2018 Shoemaker NEO Grant Winner - Donald Pray
Donald (Don) Pray, winner of the Planetary Society’s 2018 Shoemaker NEO Grant, has had an interest in anything astronomical dating back to his earliest days of glancing up at the sky. Aware of his wide-eyed curiosity, Don’s parents gifted him an amateur, department store telescope…one that would eventually begin his ongoing expedition through the awe-inspiring complexities of the universe.
It wasn’t until the 1980’s that Don realized astronomy was not only a hobby but a way of life. This realization compelled him to move to a dark sky site and to purchase his first “real” telescope, a Meade DS-16. He spent approximately two years enjoying the ease of visual observing, during which he also began manually guiding a 35mm SLR using a joystick controller.
After mastering the ability to capture images of classic, deep-sky targets, Don’s interest in astronomy intensified. Fueled by his inquisitiveness, he purchased an Optec SSP3 photoelectric photometer and began performing stellar photometry for the American Association of Variable Star Observers (AAVSO).
Later, Don built a Cookbook 245 CCD Camera from a kit. Although skeptical of its effectiveness, the Cookbook 245 proved to be effective and as a result led Don to first, discover asteroids, and then produce light-curves, displaying brightness variations with time. Eventually, he upgraded to an SBIG ST-7 CCD camera, and from there worked upward to more capable CCDs.
In 2005, Don joined the ranks of an international effort, led by Dr. Petr Pravec, which involved surveying the asteroid population to discover the prevalence of binary asteroids. Don has since discovered the binary nature of more asteroids than any other amateur observer and has been featured in such journals as Icarus and Nature.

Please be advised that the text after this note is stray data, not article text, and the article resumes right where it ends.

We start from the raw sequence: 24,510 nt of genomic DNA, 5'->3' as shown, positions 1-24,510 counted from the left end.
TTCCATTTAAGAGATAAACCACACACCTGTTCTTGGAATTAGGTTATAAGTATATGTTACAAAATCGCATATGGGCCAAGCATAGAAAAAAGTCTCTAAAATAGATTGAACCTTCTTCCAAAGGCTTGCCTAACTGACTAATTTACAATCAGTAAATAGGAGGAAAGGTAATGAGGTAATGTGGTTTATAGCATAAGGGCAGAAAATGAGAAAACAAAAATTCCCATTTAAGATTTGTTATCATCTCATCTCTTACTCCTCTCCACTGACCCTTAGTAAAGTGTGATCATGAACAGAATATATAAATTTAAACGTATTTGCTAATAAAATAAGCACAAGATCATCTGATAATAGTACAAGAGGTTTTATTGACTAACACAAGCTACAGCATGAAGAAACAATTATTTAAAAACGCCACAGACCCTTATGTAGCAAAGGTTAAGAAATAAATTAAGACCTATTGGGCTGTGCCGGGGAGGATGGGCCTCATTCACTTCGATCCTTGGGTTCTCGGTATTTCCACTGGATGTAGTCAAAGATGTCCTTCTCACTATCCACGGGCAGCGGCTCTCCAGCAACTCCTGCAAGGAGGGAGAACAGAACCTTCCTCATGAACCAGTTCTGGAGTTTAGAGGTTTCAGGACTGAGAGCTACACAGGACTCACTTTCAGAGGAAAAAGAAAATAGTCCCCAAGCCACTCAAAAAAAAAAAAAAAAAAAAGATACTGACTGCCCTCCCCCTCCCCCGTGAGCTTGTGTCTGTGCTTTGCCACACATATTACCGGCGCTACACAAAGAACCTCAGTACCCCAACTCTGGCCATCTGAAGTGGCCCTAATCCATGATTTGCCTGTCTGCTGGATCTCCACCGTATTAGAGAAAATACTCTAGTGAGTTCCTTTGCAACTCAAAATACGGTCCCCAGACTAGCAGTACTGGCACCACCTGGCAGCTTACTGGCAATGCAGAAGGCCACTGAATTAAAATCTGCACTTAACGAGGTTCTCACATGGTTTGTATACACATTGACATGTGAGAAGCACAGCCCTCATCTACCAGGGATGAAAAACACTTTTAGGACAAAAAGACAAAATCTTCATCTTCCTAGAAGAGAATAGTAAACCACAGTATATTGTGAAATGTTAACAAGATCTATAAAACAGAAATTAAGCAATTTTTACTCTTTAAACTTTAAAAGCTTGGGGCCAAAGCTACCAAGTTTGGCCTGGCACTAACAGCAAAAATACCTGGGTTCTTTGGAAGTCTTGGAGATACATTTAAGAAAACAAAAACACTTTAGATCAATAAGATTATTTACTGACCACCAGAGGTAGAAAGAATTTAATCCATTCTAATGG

Like many amateurs, Don bought and sold a variety of telescopes, always with the goal of obtaining more aperture and better pointing quality, which led him to two superb mount manufacturers, Astro-Physics and Software Bisque.
Don’s passion and tenacity awarded him a few Gene Shoemaker NEO Grants, and as a result, he is now proudly operating two, 20”, f/4 astrographs, one mounted on a Paramount ME, and the other on an aging AP-1200. With the use of his CCD cameras (SBIG-10XME and a QSI-632) and Optec TCF-2 digital focusers, these observing systems can point at and take sequential images of target asteroids throughout the night. The astrographs are simple reflectors, partially built by Don, himself. He had the mirrors professionally ground, however many of the other components (a mirror cell, an OTA truss, and both spiders) came to life in his basement.
The 2018 Gene Shoemaker Grant awarded to Don will supply funding to purchase a new AP-1600 mount which is more appropriate for handling the weight of a 20” OTA. The new mount will improve image quality and overall pointing and tracking capability, and that, in turn, will improve data capture and photometric accuracy.